Tuesday, April 29, 2014

Interview with Sandy Peckinpah

Today we're talking with Sandy Peckinpah, author of How to Survive the Worst That Can Happen: A Parent's Step by Step Guide to Healing After the Loss of a Child

FQ: Thinking about the death of one’s child is extremely difficult, let alone writing about it. What spurred you to go beyond your personal journaling experience to create a self-help experience for others via short Stepping Stones?

PECKINPAH: I first discovered the power of storytelling when my daughter was born with a facial cleft, she taught me everything about the beauty of imperfection. I was inspired to write my first book, Rosey, the Imperfect Angel. I wrote the fairy tale to help all children who felt different. I had a profound purpose...to pave the way for my child and others like her.

But my life challenges didn’t end there. Not even close...when my 16 year old son woke up with fever, and was dead the next morning I realized I had just experienced the worst that can happen.
The steps to healing aren’t easy. In the course of my bereavement I realized, however, there’s a responsibility to humanity in every life event, even the loss of a child. Because I’m a writer, I healed in words, and I began to record my story and the steps I took to heal. And, I became aware that in this master plan of life, my story could help other bereaved parents. It started with my journal, then my blog, www.BreakthroughToHappy.com. I was so grateful for the impact and reaction it was having and decided I was ready to move forward with my book. I had to resurrect a purpose from my most painful life experience.

Author Sandy Peckinpah

FQ: You talk about the importance of utilizing the service of a therapist and support groups. At what point in the grieving process should outside help be considered?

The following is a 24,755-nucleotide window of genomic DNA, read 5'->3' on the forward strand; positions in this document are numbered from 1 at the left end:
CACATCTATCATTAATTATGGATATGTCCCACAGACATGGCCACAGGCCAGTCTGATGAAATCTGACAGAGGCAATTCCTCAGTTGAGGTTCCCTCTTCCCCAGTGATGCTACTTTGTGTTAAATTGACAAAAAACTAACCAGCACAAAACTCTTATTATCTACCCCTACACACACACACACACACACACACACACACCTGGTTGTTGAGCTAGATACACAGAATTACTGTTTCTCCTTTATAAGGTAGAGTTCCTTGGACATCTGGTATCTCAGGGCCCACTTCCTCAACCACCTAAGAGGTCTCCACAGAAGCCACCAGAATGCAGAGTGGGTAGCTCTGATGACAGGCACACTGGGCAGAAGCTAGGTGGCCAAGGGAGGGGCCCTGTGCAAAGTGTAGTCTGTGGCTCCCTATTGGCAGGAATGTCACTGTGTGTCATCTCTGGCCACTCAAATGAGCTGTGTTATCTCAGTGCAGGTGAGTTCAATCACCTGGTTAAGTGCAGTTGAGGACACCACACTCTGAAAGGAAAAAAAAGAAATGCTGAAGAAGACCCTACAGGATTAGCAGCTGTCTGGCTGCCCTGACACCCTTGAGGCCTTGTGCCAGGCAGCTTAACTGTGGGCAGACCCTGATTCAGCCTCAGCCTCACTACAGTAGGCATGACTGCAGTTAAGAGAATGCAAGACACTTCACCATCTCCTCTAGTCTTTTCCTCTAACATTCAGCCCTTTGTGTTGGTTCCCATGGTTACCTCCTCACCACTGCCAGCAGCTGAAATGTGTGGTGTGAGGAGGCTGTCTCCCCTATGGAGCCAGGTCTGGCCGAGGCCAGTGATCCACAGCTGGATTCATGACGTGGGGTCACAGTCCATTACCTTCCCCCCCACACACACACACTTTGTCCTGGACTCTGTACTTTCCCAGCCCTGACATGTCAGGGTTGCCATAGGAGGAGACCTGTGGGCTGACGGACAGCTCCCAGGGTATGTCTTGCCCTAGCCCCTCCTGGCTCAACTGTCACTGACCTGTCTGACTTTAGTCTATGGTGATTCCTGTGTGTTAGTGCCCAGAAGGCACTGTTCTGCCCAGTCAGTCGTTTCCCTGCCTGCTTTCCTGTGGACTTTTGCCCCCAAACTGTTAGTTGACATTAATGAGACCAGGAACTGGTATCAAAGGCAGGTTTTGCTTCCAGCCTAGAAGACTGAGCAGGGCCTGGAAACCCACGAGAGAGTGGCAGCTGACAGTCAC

PECKINPAH: I highly recommend a therapist or support group in the very beginning stages. I think it awakens people to the thought that healing will, in fact, take place. Many are resistant to therapy for various reasons, so a support group might be more feasible. If not in the beginning, my recommendation is to seek professional help at the first sign of feeling out of control with grief. That can manifest in many ways like not sleeping or sleeping too much, feelings of hopelessness, poor personal care, addictive behaviors with food, drugs, alcohol. The list is long, but for me, I detail in the book how it caused me to have obsessive behaviors and fears. I was compulsively organizing and overly worried about my children’s well-being. I needed professional help to get through this.

FQ: I was impressed that you actually didn’t make the grieving process appear to be seamless as so many writers attempt to do. When did you actually realize that you were indeed going to heal?

PECKINPAH: Thank you for acknowledging that. I think people need to know the truth. Losing a child is the hardest loss of all and it takes commitment and perseverance to get through it. The first few years are extremely difficult. In that time, you’re learning to establish a whole new relationship with your child and with life in general. It’s a process in learning to live with loss. I think my first realization that I might really feel spontaneous joy again was with my best friend, Melissa. We went to a spa for a week and I remember we were playing water volleyball. I slammed the ball down in the water and it knocked her over and into the water. She came up from the water with this look on her face like “where the heck did that come from?” I burst into laughter and at first I didn’t know who was laughing because I hadn’t heard the sound of my own uninhibited laughter in so long. It felt so good, but most of all it awakened me to the possibility that my life could really be happy again.